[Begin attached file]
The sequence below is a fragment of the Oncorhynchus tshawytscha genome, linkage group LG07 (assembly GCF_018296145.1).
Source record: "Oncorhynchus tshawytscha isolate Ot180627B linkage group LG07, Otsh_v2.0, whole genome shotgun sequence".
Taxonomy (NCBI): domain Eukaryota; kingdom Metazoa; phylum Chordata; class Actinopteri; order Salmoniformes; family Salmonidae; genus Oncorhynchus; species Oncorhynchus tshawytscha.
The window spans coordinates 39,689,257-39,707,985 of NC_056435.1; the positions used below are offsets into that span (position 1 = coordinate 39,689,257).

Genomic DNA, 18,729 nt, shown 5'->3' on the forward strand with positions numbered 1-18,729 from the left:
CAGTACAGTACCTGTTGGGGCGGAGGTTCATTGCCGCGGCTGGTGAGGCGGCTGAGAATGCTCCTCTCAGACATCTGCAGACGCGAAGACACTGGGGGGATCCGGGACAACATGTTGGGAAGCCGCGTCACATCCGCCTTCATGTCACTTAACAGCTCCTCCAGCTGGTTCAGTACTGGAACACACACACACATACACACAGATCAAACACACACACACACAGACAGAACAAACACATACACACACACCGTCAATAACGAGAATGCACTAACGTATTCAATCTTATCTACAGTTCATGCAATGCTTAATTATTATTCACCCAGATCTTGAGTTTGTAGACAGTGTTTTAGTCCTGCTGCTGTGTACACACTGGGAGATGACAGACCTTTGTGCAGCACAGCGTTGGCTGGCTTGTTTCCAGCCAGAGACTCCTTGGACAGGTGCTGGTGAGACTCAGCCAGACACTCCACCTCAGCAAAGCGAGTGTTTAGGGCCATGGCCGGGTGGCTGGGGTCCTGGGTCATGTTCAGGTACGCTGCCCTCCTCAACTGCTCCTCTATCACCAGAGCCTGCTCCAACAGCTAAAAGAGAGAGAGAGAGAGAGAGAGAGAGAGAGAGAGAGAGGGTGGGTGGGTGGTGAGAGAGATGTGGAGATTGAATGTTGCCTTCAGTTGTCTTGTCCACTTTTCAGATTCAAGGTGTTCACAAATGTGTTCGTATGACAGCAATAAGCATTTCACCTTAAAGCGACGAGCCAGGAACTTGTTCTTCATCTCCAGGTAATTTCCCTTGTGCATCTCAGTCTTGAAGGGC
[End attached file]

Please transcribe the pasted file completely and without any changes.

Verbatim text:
The sequence below is a fragment of the Oncorhynchus tshawytscha genome, linkage group LG07 (assembly GCF_018296145.1).
Source record: "Oncorhynchus tshawytscha isolate Ot180627B linkage group LG07, Otsh_v2.0, whole genome shotgun sequence".
Taxonomy (NCBI): domain Eukaryota; kingdom Metazoa; phylum Chordata; class Actinopteri; order Salmoniformes; family Salmonidae; genus Oncorhynchus; species Oncorhynchus tshawytscha.
The window spans coordinates 39,689,257-39,707,985 of NC_056435.1; the positions used below are offsets into that span (position 1 = coordinate 39,689,257).

Genomic DNA, 18,729 nt, shown 5'->3' on the forward strand with positions numbered 1-18,729 from the left:
CAGTACAGTACCTGTTGGGGCGGAGGTTCATTGCCGCGGCTGGTGAGGCGGCTGAGAATGCTCCTCTCAGACATCTGCAGACGCGAAGACACTGGGGGGATCCGGGACAACATGTTGGGAAGCCGCGTCACATCCGCCTTCATGTCACTTAACAGCTCCTCCAGCTGGTTCAGTACTGGAACACACACACACATACACACAGATCAAACACACACACACACAGACAGAACAAACACATACACACACACCGTCAATAACGAGAATGCACTAACGTATTCAATCTTATCTACAGTTCATGCAATGCTTAATTATTATTCACCCAGATCTTGAGTTTGTAGACAGTGTTTTAGTCCTGCTGCTGTGTACACACTGGGAGATGACAGACCTTTGTGCAGCACAGCGTTGGCTGGCTTGTTTCCAGCCAGAGACTCCTTGGACAGGTGCTGGTGAGACTCAGCCAGACACTCCACCTCAGCAAAGCGAGTGTTTAGGGCCATGGCCGGGTGGCTGGGGTCCTGGGTCATGTTCAGGTACGCTGCCCTCCTCAACTGCTCCTCTATCACCAGAGCCTGCTCCAACAGCTAAAAGAGAGAGAGAGAGAGAGAGAGAGAGAGAGAGAGAGAGGGTGGGTGGGTGGTGAGAGAGATGTGGAGATTGAATGTTGCCTTCAGTTGTCTTGTCCACTTTTCAGATTCAAGGTGTTCACAAATGTGTTCGTATGACAGCAATAAGCATTTCACCTTAAAGCGACGAGCCAGGAACTTGTTCTTCATCTCCAGGTAATTTCCCTTGTGCATCTCAGTCTTGAAGGGC